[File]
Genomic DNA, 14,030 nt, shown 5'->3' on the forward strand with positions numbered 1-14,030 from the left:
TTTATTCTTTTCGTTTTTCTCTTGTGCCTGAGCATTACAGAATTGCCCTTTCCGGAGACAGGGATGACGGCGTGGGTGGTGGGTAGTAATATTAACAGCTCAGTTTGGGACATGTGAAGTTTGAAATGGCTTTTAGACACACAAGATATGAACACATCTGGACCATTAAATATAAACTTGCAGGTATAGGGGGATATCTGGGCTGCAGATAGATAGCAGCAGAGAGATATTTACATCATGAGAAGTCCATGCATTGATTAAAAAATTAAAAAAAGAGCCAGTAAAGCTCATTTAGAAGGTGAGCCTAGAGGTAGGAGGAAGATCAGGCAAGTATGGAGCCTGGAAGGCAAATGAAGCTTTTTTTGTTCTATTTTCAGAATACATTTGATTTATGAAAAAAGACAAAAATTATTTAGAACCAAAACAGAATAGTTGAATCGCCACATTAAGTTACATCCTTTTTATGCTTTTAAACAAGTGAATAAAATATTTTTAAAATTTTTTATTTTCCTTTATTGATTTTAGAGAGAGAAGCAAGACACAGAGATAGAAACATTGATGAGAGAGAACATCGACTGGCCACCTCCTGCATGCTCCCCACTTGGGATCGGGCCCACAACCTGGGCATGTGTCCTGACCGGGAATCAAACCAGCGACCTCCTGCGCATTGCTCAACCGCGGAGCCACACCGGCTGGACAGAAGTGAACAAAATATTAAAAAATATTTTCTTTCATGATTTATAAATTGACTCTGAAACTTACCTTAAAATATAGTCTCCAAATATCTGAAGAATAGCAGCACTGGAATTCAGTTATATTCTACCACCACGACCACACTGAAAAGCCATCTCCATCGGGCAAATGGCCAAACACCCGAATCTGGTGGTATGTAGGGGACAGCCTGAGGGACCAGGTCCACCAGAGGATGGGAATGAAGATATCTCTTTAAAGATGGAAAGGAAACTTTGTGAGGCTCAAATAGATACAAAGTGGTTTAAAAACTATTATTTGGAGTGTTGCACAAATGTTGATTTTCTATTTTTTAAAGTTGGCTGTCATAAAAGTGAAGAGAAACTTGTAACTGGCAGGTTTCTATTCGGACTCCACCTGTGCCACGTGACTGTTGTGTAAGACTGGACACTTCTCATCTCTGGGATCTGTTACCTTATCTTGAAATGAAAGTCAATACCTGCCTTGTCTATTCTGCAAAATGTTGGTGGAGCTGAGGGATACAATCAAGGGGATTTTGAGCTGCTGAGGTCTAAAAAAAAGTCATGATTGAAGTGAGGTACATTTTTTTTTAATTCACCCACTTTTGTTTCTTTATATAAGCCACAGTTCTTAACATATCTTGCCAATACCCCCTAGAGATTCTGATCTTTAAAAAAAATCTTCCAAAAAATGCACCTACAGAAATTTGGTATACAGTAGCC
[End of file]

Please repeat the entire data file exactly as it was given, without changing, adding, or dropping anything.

Genomic DNA, 14,030 nt, shown 5'->3' on the forward strand with positions numbered 1-14,030 from the left:
TTTATTCTTTTCGTTTTTCTCTTGTGCCTGAGCATTACAGAATTGCCCTTTCCGGAGACAGGGATGACGGCGTGGGTGGTGGGTAGTAATATTAACAGCTCAGTTTGGGACATGTGAAGTTTGAAATGGCTTTTAGACACACAAGATATGAACACATCTGGACCATTAAATATAAACTTGCAGGTATAGGGGGATATCTGGGCTGCAGATAGATAGCAGCAGAGAGATATTTACATCATGAGAAGTCCATGCATTGATTAAAAAATTAAAAAAAGAGCCAGTAAAGCTCATTTAGAAGGTGAGCCTAGAGGTAGGAGGAAGATCAGGCAAGTATGGAGCCTGGAAGGCAAATGAAGCTTTTTTTGTTCTATTTTCAGAATACATTTGATTTATGAAAAAAGACAAAAATTATTTAGAACCAAAACAGAATAGTTGAATCGCCACATTAAGTTACATCCTTTTTATGCTTTTAAACAAGTGAATAAAATATTTTTAAAATTTTTTATTTTCCTTTATTGATTTTAGAGAGAGAAGCAAGACACAGAGATAGAAACATTGATGAGAGAGAACATCGACTGGCCACCTCCTGCATGCTCCCCACTTGGGATCGGGCCCACAACCTGGGCATGTGTCCTGACCGGGAATCAAACCAGCGACCTCCTGCGCATTGCTCAACCGCGGAGCCACACCGGCTGGACAGAAGTGAACAAAATATTAAAAAATATTTTCTTTCATGATTTATAAATTGACTCTGAAACTTACCTTAAAATATAGTCTCCAAATATCTGAAGAATAGCAGCACTGGAATTCAGTTATATTCTACCACCACGACCACACTGAAAAGCCATCTCCATCGGGCAAATGGCCAAACACCCGAATCTGGTGGTATGTAGGGGACAGCCTGAGGGACCAGGTCCACCAGAGGATGGGAATGAAGATATCTCTTTAAAGATGGAAAGGAAACTTTGTGAGGCTCAAATAGATACAAAGTGGTTTAAAAACTATTATTTGGAGTGTTGCACAAATGTTGATTTTCTATTTTTTAAAGTTGGCTGTCATAAAAGTGAAGAGAAACTTGTAACTGGCAGGTTTCTATTCGGACTCCACCTGTGCCACGTGACTGTTGTGTAAGACTGGACACTTCTCATCTCTGGGATCTGTTACCTTATCTTGAAATGAAAGTCAATACCTGCCTTGTCTATTCTGCAAAATGTTGGTGGAGCTGAGGGATACAATCAAGGGGATTTTGAGCTGCTGAGGTCTAAAAAAAAGTCATGATTGAAGTGAGGTACATTTTTTTTTAATTCACCCACTTTTGTTTCTTTATATAAGCCACAGTTCTTAACATATCTTGCCAATACCCCCTAGAGATTCTGATCTTTAAAAAAAATCTTCCAAAAAATGCACCTACAGAAATTTGGTATACAGTAGCC